This article is designed to introduce the reader to the basics of the homing procedure using myCNC software. The homing procedure is done using sensors (optical, mechanical, etc) that are set up on the edges of the machine's working surface in order to find the initial machine position (the Home position). This setup can be done for every axis that your machine is using.
In order to set up the homing procedure, do the following:
1. Go to CNC Settings > Config > Macro List > M138, and comment out the axes and commands which are not required for your particular setup by adding ; in front of the commands, as shown in the screenshot below. For the configuration used in this example, the machine uses three axes (x, y and z), so the a-axis is not required, as well as the commands in the first half of the macro.
The code for a three-axes machine will therefore look like this:
;G10L80 P7391 Q0 ;G10L80 P7392 Q0 ;G10L80 P7393 Q0 M133 (Z) ;M134 (A) M132 (Y) M131 (X)
Note that the Z axis comes first, as the machine usually needs to lift the tool up before moving it in the xy-plane as to not crash into any obstacles.
2. Open CNC Settings > Config > Macro Wizard and select the particular axis for which you would like to run the homing procedure for (Homing X in case of this example). The screen presented to you will look as follows:
3. Select the Homing direction for the machine. This is selected depending on where your sensor is located in relation to the working bit of the machine. If the machine will have to move in the negative x, y or z direction to find it, select -. If the machine will have to move in the positive x, y or z direction, select +.
Note that the normally opened or normally closed does not depend on the particular sensor or sensor type you are using, but rather on the way it has been set up in myCNC software. In case of this example, Sensor 5 is used, with it being normally opened as can be seen in the System Diagnostics window:
As can be seen from the System Diagnostics window, Sensor 5 is normally open as the indicator light is not on. However, that behaviour can be inverted in CNC Settings > Config > Hardware > Common Hardware Settings, so it is always recommended to check the System Diagnostics window to find out what the normal behaviour of the sensor has been set up as.
5. Choose your Limits behaviour in the Ignore Limits field. Set the checkmark to ON if the sensor you are using for homing is the same as the one you are using for your limits (most common case), and set it to OFF if you are using multiple sensors.
6. The Soft Stop setting allows for a gradual stop after the sensor has been passed (especially useful with optical sensors). It is highly beneficial to use the soft stop setting in order to not damage the machine moving at a high homing speed that's coming to an abrupt stop due to triggering the sensor.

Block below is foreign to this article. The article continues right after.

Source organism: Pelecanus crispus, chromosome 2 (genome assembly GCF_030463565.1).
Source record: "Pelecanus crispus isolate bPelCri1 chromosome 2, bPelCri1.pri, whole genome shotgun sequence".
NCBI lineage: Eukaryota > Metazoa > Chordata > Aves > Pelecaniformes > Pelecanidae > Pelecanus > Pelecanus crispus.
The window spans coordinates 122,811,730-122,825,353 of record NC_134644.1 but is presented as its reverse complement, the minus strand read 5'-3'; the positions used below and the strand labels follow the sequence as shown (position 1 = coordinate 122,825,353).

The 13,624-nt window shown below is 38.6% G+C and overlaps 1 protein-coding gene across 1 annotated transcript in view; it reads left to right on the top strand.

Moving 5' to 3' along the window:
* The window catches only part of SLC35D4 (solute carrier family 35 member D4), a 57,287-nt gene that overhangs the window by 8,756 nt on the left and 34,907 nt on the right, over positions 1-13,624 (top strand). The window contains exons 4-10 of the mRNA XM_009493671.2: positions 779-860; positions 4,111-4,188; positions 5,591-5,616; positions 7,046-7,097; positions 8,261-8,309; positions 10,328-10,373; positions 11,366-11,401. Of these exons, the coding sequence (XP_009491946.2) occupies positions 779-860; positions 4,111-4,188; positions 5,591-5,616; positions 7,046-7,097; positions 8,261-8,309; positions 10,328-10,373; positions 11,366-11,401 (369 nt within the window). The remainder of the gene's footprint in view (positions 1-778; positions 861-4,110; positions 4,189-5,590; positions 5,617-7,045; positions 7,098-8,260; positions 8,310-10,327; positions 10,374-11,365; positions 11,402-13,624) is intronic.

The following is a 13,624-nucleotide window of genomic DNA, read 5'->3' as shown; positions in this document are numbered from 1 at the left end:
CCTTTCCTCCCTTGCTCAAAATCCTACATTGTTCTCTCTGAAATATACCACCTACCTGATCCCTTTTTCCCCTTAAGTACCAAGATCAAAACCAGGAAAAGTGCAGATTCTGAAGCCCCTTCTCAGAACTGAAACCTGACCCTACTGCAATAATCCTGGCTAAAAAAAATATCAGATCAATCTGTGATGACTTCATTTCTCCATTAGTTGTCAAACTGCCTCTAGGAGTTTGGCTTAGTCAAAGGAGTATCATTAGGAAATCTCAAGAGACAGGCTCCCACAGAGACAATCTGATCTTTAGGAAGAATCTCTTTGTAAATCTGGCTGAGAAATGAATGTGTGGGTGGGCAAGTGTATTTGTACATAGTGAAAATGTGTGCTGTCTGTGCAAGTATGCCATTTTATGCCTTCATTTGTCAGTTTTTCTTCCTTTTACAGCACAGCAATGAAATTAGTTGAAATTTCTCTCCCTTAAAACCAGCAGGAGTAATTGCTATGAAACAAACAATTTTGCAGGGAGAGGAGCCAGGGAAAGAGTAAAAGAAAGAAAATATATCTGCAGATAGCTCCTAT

The Soft Stop time can be specified in CNC Settings > Config > Preferences > Start/Stop. Note that there must be some clearing after the sensor has been passed, as to allow for the Soft Stop to take place without crashing into an obstacle (such as a wall).
7. The Distance to Home Sensor has to be set up to be slightly higher than the maximum length that the working piece will have to travel to find the homing sensor. This depends on the particular size of your machine.
8. It is sometimes desirable to set the homing position to be slightly further away from the edge at which the sensor is located, so that the Home position is not right at the very edge of the working space. Using the Gap setting, the user can add a gap between the sensor position and the new software Home position (5 mm in case of this example). The Gap Speed will describe the speed with which the machine moves between the sensor (located at the edge) and the gap end (located closer to the centre):
9. The Speed field specifies the speed at which the machine is moving during its initial movement towards the sensor. After the machine triggers the sensor, it starts to move back in order to find the precise spot at which the sensor has been triggered, at the Slow Speed.
10. The Position After Homing field specifies the value assigned to the position after the homing. For example, if the homing for x-axis took place in the left corner of the workstation, then this x-position will be 0. If, however, the homing sensor was on the right, and the machine is 1000 mm wide, then the homing position will be specified to be 1000.
11. Choose whether you want to reset your Work Position or not after the homing is done.
12. Choose your Macro filename (it is recommended to keep the default macro filenames unless otherwise required).
13. Add any necessary macros to the Macro Header and Macro Footer if so desired. These will be added in the beginning or in the end of the Homing procedure respectively. THESE FIELDS ARE USUALLY LEFT BLANK.
Any macro in brackets such as this: (M131 Homing X) is "commented out", disabling its addition to the Homing procedure. Add the necessary macros without brackets, separated by a semicolon such as this: M5;M9
These settings allow for a higher accuracy during the homing procedure, however they require using an incremental encoder which might not always be feasible. These settings are located on the same screen, as shown below:
1. Set the checkmark to ON for the Encoder Index/Z Home Detection in order to use this setting.
2. As with the sensor from Step 4 of the regular procedure, set your sensor number and its normal behaviour.
3. Set the Distance to Encoder Z Sensor (usually used on Linear Encoders). This is useful when a linear encoder is located some distance away from the sensor, and is set to be slightly smaller (on the scale of nearly a millimeter) than the actual distance to the encoder. This setting is not necessary, however it does allow the user to lower the required time that the machine spends on the Encoder Z Home Detection.